A law firm helps its clients make the transition to sustainable development

As businesses, organizations and owners focus more on sustainability, a New Jersey law firm aims to make the transition smoother for everyone. Launched by Offit Kurman in East Hanover, the new Environmental and Sustainable Practices Group strives to help clients manage complex environmental issues, as well as deliver innovative solutions that build their overall resilience.

The team is led by Matthew Karmel, a 35-year-old environmental lawyer who has won awards in recent years for his efforts to spur policy change in the industry, his work to educate others about the issues emerging and the results it has achieved for clients.

The Ocean County native has been recognized for his environmental and circular economy influence and leadership, including earning a spot on the 2022 NJBIZ Law Power 50 list and a mention on the annual “40 Under 40” list. from Waste360.

Karmel

From Fortune 100 companies to individual owners, Karmel has experience in a full range of environmental issues, including advisory and litigation, brownfield redevelopment and site remediation, as well as sustainability, renewable energy and waste management.

With a passion for sustainability and the environment, Karmel said he was excited to take on this new role.

“Today, it is not enough for companies to simply comply with applicable environmental laws. Businesses are simply more efficient and more successful when they embed sustainability and climate awareness in their DNA. I’m excited to help our customers advance innovative circular solutions simply and efficiently. »

Karmel, along with attorneys Margaret Carmeli and John Tomlin, advises clients ranging from public companies to owners on a wide range of environmental and sustainability issues, from commercial transactions and arrangements, to litigation and alternative dispute resolution, or regulatory compliance and operations. .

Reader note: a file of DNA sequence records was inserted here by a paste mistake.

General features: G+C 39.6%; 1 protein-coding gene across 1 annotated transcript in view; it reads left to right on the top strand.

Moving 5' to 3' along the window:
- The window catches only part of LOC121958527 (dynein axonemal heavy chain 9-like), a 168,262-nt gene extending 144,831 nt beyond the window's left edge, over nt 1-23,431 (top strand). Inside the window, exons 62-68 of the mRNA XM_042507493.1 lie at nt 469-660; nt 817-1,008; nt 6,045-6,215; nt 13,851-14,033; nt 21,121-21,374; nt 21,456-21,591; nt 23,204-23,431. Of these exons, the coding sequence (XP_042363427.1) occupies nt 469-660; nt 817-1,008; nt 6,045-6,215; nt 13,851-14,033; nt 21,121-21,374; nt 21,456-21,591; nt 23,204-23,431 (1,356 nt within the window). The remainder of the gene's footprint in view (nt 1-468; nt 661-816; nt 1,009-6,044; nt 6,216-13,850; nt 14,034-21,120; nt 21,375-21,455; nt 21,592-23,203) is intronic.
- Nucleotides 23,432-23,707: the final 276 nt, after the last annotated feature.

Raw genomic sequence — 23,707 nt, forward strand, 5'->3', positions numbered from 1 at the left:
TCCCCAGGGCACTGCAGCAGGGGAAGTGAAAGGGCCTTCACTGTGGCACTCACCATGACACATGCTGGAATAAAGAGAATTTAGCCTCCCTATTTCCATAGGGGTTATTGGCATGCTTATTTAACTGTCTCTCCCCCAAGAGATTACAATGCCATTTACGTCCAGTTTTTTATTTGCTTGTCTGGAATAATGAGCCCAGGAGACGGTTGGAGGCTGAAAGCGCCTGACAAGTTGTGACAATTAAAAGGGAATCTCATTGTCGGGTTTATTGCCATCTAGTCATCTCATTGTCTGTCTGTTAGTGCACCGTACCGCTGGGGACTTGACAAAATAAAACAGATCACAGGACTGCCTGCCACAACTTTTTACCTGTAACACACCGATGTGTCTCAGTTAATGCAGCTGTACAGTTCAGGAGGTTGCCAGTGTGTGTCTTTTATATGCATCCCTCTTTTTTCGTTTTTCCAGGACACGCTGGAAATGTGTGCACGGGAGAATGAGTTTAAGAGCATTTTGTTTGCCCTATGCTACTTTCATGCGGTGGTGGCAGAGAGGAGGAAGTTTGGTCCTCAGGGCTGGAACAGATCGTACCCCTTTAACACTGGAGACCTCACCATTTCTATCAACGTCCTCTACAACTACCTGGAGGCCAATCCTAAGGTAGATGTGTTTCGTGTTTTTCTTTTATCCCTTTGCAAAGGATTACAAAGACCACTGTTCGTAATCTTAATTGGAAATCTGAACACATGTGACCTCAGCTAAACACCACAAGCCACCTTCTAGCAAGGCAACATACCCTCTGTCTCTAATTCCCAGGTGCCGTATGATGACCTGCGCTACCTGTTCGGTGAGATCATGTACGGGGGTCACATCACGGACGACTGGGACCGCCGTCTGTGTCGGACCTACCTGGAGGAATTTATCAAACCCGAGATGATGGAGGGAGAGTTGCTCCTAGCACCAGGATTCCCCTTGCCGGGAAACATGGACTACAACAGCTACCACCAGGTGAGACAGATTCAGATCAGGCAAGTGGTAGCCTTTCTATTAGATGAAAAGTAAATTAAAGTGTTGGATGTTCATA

The firm’s specialties include brownfield redevelopment, renewable energy, sustainability, waste management and cannabis.

Attorney John Tomlin, Offit Kurman

tomlin

Attorney Margaret Carmeli, Offit Kurman

carmeli

The team also works to support sustainability and climate change initiatives, such as evolving government climate change requirements as well as voluntary sustainability initiatives. Additionally, attorneys advise clients on issues related to sustainability, environmental justice, greenhouse gas emission limits, environmental advertising and more.

Karmel, who began practicing law in 2014 at Riker Danzig in Morristown, noted the growing interest in the concept of sustainability within the legal community in recent years.

“It reached a tipping point where it became a service that needed to be provided to our customers,” Karmel said, noting that such practices are quite common in large national companies.

“Sustainability is now kind of beyond green business and not in that vein anymore. It’s so much broader, bigger and more encompassing,” he said. environmental and sustainability practices.

“At other firms, you won’t have the opportunity to chart this course and lead much later in your career, so it’s exciting to be able to do that now as I continue to develop my own personal practice,” said Karmel, who added that the company “has clearly seen that sustainability is the future.”